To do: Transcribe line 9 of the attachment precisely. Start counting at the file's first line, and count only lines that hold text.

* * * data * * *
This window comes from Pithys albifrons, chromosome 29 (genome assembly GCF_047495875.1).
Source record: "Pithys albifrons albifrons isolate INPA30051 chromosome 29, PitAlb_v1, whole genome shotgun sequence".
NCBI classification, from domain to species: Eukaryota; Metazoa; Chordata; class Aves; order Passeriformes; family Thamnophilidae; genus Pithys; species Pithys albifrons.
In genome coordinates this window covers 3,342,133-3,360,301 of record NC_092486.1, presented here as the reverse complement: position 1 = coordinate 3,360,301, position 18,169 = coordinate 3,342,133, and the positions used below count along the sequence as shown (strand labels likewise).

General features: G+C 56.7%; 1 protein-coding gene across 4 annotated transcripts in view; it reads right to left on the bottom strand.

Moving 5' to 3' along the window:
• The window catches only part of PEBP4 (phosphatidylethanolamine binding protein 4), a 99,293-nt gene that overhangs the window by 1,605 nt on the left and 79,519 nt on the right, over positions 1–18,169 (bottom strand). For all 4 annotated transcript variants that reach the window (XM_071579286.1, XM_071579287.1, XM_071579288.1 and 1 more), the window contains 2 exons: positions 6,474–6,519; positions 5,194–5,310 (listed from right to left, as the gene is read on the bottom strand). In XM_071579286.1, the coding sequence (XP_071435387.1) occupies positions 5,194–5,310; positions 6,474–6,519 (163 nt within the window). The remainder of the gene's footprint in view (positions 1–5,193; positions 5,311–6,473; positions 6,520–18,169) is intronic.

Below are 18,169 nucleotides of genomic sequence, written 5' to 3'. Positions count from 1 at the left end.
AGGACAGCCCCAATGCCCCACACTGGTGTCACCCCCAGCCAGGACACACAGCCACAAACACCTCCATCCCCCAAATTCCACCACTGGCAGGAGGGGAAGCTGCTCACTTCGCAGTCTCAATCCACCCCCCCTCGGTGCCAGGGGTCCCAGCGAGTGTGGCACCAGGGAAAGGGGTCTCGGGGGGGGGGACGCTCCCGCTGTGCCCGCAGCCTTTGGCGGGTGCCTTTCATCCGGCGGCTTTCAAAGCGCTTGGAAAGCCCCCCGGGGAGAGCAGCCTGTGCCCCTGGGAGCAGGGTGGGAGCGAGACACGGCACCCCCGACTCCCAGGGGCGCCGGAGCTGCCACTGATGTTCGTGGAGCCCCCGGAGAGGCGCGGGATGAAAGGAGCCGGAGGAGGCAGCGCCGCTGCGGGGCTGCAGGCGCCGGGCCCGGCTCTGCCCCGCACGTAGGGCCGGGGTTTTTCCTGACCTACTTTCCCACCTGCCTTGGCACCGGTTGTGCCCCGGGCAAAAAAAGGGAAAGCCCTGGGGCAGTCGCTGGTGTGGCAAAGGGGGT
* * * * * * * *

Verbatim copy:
AGGACAGCCCCAATGCCCCACACTGGTGTCACCCCCAGCCAGGACACACAGCCACAAACACCTCCATCCCCCAAATTCCACCACTGGCAGGAGGGGAAGCTGCTCACTTCGCAGTCTCAATCCACCCCCCCTCGGTGCCAGGGGTCCCAGCGAGTGTGGCACCAGGGAAAGGGGTCTCGGGGGGGGGGACGCTCCCGCTGTGCCCGCAGCCTTTGGCGGGTGCCTTTCATCCGGCGGCTTTCAAAGCGCTTGGAAAGCCCCCCGGGGAGAGCAGCCTGTGCCCCTGGGAGCAGGGTGGGAGCGAGACACGGCACCCCCGACTCCCAGGGGCGCCGGAGCTGCCACTGATGTTCGTGGAGCCCCCGGAGAGGCGCGGGATGAAAGGAGCCGGAGGAGGCAGCGCCGCTGCGGGGCTGCAGGCGCCGGGCCCGGCTCTGCCCCGCACGTAGGGCCGGGGTTTTTCCTGACCTACTTTCCCACCTGCCTTGGCACCGGTTGTGCCCCGGGCAAAAAAAGGGAAAGCCCTGGGGCAGTCGCTGGTGTGGCAAAGGGGGT